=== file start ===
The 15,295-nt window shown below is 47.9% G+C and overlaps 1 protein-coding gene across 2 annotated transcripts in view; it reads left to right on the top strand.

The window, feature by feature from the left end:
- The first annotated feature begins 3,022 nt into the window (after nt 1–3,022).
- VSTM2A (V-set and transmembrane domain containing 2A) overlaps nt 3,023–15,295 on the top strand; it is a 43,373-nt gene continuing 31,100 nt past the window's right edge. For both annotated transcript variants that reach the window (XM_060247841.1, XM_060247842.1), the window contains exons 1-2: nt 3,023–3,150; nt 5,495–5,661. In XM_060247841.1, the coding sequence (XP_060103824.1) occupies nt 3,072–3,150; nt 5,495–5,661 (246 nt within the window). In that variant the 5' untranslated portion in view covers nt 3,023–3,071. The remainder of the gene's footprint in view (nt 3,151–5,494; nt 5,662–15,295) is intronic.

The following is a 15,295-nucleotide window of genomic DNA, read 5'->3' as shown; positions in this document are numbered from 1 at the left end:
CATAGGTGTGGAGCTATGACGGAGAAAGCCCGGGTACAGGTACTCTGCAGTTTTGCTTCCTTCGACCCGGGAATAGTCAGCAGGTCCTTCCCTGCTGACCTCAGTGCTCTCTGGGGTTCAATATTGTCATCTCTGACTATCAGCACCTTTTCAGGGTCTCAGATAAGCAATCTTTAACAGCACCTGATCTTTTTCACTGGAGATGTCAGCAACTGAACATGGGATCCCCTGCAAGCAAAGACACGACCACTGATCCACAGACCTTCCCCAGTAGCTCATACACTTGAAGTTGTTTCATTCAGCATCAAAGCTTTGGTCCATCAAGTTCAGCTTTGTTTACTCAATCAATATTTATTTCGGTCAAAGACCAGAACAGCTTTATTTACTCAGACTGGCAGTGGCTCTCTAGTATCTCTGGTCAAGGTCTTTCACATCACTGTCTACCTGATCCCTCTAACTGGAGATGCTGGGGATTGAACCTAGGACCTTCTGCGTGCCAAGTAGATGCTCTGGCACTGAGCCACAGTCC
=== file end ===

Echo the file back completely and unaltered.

The 15,295-nt window shown below is 47.9% G+C and overlaps 1 protein-coding gene across 2 annotated transcripts in view; it reads left to right on the top strand.

The window, feature by feature from the left end:
- The first annotated feature begins 3,022 nt into the window (after nt 1–3,022).
- VSTM2A (V-set and transmembrane domain containing 2A) overlaps nt 3,023–15,295 on the top strand; it is a 43,373-nt gene continuing 31,100 nt past the window's right edge. For both annotated transcript variants that reach the window (XM_060247841.1, XM_060247842.1), the window contains exons 1-2: nt 3,023–3,150; nt 5,495–5,661. In XM_060247841.1, the coding sequence (XP_060103824.1) occupies nt 3,072–3,150; nt 5,495–5,661 (246 nt within the window). In that variant the 5' untranslated portion in view covers nt 3,023–3,071. The remainder of the gene's footprint in view (nt 3,151–5,494; nt 5,662–15,295) is intronic.

The following is a 15,295-nucleotide window of genomic DNA, read 5'->3' as shown; positions in this document are numbered from 1 at the left end:
CATAGGTGTGGAGCTATGACGGAGAAAGCCCGGGTACAGGTACTCTGCAGTTTTGCTTCCTTCGACCCGGGAATAGTCAGCAGGTCCTTCCCTGCTGACCTCAGTGCTCTCTGGGGTTCAATATTGTCATCTCTGACTATCAGCACCTTTTCAGGGTCTCAGATAAGCAATCTTTAACAGCACCTGATCTTTTTCACTGGAGATGTCAGCAACTGAACATGGGATCCCCTGCAAGCAAAGACACGACCACTGATCCACAGACCTTCCCCAGTAGCTCATACACTTGAAGTTGTTTCATTCAGCATCAAAGCTTTGGTCCATCAAGTTCAGCTTTGTTTACTCAATCAATATTTATTTCGGTCAAAGACCAGAACAGCTTTATTTACTCAGACTGGCAGTGGCTCTCTAGTATCTCTGGTCAAGGTCTTTCACATCACTGTCTACCTGATCCCTCTAACTGGAGATGCTGGGGATTGAACCTAGGACCTTCTGCGTGCCAAGTAGATGCTCTGGCACTGAGCCACAGTCC